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Remember Me

“Remember me?” the gentleman asked as he plopped down into the vacant seat next to me while I drank my coffee in my favorite haunt.  The answer to his questions was, “No.”  He stated his name in a slur-mumble, combination, and I shook my head in unrecognition and doubt.  Our common ground was supposedly high school until he dropped out to become a professional boxer.  His story rang a bell in my sub-conscious, but I still couldn’t place him.     (Pause for Thought:  “Then those who feared the Lord talked with each other.  A scroll of remembrance was written in His presence concerning those who feared the Lord and honored His name.”—Malachi 3:16.  Have you been recognized by someone you didn’t remember?  How did it make you feel?  Have you recognized someone who didn’t remember you?  What thoughts came to mind?)
 
He said he’d fallen on hard times, and he looked it.  His hand was poorly bandaged, and his clothes had seen better days.  He asked me for some money, but I had no cash or change.  Instead, I offered to buy him some food or drink from the coffee bar, and he determined an orange juice would suit him.  While we waited in line, he spoke of my hometown and the high school I went to; even mentioning names of people I was acquainted with over 30 years ago.  We had trod the same ground.  (Pause for Thought:  “And he took bread, gave thanks and broke it, and gave it to them saying, ‘This is my body given for you; do this in remembrance of me’.”—Luke 22:19; “When he was at the table with them, he took bread, gave thanks, broke it and began to give it to them.  Then their eyes were opened and they recognized him, and he disappeared from their sight.”—Luke 24:30-31  What strong memories do you have of certain meals?  Are they fond memories or hurt-filled ones?  Have you ever considered Christ eating a meal with you?  What do you imagine mealtime with Jesus looks and sounds like?)
 

He guzzled his orange juice in a minute and gave me a large, appreciative, smile.  He shook my hand and left the shop waving good-bye through the window.  My spirit was immediately filled with the image of the scripture, “Then the righteous will answer Him, ‘Lord when did we see you hungry and feed you, or thirsty and give you something to drink?’  The King will reply, ‘Truly I tell you, whatever you did for the least of these brothers and sisters of mine, you did for me’.”    (Pause for Thought:  “On the day I shall act’, says the Lord Almighty, ‘They will be my treasured possession.  I will spare them, just as the father has compassion and spares his son who serves him.  And you will again see the distinction between the righteous and the wicked, between those who serve God and those who do not’.”—Malachi 3:17-18  How important is it, for us, to remember and recognize God?  How do you remember and recognize Him?  How often do you do so?  How important, to you, is it for God to remember and recognize you?  What will He remember you for thinking and doing?)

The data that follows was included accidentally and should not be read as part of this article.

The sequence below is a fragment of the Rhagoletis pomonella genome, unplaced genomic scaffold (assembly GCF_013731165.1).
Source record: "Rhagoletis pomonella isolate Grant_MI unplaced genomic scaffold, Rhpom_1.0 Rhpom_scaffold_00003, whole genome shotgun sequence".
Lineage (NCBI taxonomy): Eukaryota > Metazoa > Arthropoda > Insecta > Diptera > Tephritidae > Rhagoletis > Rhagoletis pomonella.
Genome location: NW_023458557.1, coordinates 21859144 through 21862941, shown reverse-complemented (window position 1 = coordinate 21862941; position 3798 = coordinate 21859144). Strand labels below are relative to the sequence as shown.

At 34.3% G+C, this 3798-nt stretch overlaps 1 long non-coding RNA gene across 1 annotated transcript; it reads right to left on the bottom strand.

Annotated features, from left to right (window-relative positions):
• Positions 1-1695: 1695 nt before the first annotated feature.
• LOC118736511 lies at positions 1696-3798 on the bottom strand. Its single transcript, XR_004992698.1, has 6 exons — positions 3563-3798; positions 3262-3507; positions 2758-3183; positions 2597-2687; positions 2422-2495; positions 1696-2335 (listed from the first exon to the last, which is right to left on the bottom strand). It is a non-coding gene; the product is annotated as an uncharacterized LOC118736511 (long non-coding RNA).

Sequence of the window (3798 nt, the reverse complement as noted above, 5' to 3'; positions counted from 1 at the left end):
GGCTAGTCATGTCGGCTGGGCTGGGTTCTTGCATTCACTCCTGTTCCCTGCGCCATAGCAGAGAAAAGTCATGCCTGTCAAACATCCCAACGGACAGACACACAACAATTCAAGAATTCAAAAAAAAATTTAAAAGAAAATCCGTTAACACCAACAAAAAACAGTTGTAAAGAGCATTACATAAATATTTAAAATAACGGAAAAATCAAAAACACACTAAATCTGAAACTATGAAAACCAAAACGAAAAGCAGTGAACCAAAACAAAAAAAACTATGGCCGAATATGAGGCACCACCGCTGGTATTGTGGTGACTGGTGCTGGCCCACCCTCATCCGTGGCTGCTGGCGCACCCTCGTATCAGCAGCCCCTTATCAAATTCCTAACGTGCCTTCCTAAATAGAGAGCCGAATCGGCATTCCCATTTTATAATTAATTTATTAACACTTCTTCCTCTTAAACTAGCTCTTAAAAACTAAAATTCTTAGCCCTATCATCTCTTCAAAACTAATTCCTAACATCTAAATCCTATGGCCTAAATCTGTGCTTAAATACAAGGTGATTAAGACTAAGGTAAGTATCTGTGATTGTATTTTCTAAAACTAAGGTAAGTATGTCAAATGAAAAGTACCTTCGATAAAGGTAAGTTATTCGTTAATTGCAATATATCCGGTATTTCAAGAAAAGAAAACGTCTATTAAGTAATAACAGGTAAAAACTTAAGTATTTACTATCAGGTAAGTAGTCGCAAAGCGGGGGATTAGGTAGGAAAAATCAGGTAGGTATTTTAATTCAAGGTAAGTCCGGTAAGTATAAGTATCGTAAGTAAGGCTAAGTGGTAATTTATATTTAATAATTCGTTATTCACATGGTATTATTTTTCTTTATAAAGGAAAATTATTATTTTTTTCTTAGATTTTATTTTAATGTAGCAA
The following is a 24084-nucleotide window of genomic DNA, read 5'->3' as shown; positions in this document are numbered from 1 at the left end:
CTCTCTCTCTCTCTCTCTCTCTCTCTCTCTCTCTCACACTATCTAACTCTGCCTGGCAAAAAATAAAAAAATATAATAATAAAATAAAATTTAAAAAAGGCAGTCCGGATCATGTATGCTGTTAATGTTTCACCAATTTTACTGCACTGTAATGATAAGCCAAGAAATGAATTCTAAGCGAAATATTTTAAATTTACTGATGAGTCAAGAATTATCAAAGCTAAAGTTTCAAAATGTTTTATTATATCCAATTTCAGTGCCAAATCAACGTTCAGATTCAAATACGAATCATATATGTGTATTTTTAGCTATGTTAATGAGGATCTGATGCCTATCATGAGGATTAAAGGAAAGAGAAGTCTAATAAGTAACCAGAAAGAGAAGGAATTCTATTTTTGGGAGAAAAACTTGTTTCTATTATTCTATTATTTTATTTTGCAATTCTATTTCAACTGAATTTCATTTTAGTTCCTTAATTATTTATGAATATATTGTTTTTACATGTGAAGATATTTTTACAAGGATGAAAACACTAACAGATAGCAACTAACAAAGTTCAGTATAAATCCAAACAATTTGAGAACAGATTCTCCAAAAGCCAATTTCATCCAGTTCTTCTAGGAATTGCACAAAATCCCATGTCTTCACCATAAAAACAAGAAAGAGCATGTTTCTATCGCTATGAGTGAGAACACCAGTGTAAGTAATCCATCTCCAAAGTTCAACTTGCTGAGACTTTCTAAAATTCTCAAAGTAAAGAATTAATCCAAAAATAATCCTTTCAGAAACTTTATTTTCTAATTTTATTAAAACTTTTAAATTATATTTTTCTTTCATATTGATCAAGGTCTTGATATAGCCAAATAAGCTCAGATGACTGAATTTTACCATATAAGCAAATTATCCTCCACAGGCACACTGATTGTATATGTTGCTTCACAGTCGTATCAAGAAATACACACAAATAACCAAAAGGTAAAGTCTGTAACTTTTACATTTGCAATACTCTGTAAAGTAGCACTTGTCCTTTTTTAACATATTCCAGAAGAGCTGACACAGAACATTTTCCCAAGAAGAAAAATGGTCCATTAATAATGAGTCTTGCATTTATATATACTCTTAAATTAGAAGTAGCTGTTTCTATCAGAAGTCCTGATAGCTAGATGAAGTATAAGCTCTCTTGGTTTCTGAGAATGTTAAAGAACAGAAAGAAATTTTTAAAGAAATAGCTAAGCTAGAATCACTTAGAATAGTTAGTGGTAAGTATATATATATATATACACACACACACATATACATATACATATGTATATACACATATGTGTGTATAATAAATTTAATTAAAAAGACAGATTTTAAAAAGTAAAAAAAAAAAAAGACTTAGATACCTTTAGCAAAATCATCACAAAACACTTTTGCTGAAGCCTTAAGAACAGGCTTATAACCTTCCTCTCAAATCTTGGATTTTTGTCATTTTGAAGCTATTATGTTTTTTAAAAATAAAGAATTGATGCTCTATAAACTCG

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Cravings

The craving arrived right on time as it does every year.  Immediately after the holidays end and the excitement of football subsides, my ravenous appetite for fishing begins.  I start snacking on the new year’s fishing shows, pouring over fishing lure recipes, chewing on new lake maps, and feasting on new and old fishing dvd’s and encyclopedias. I seek out others with similar cravings to discuss new fishing lures, propose new fishing techniques and consider fish specifies left untouched by us in past ventures.   (Pause for Thought:  “Like newborn babies, crave pure spiritual milk, so that by it you may grow up in your salvation, now that you have tasted that the Lord is good.”—I Peter 2:2-3.   What are you passionate about?  How has your passions changed your thoughts, feelings, and behaviors?  How passionate are you about living for and with Jesus?)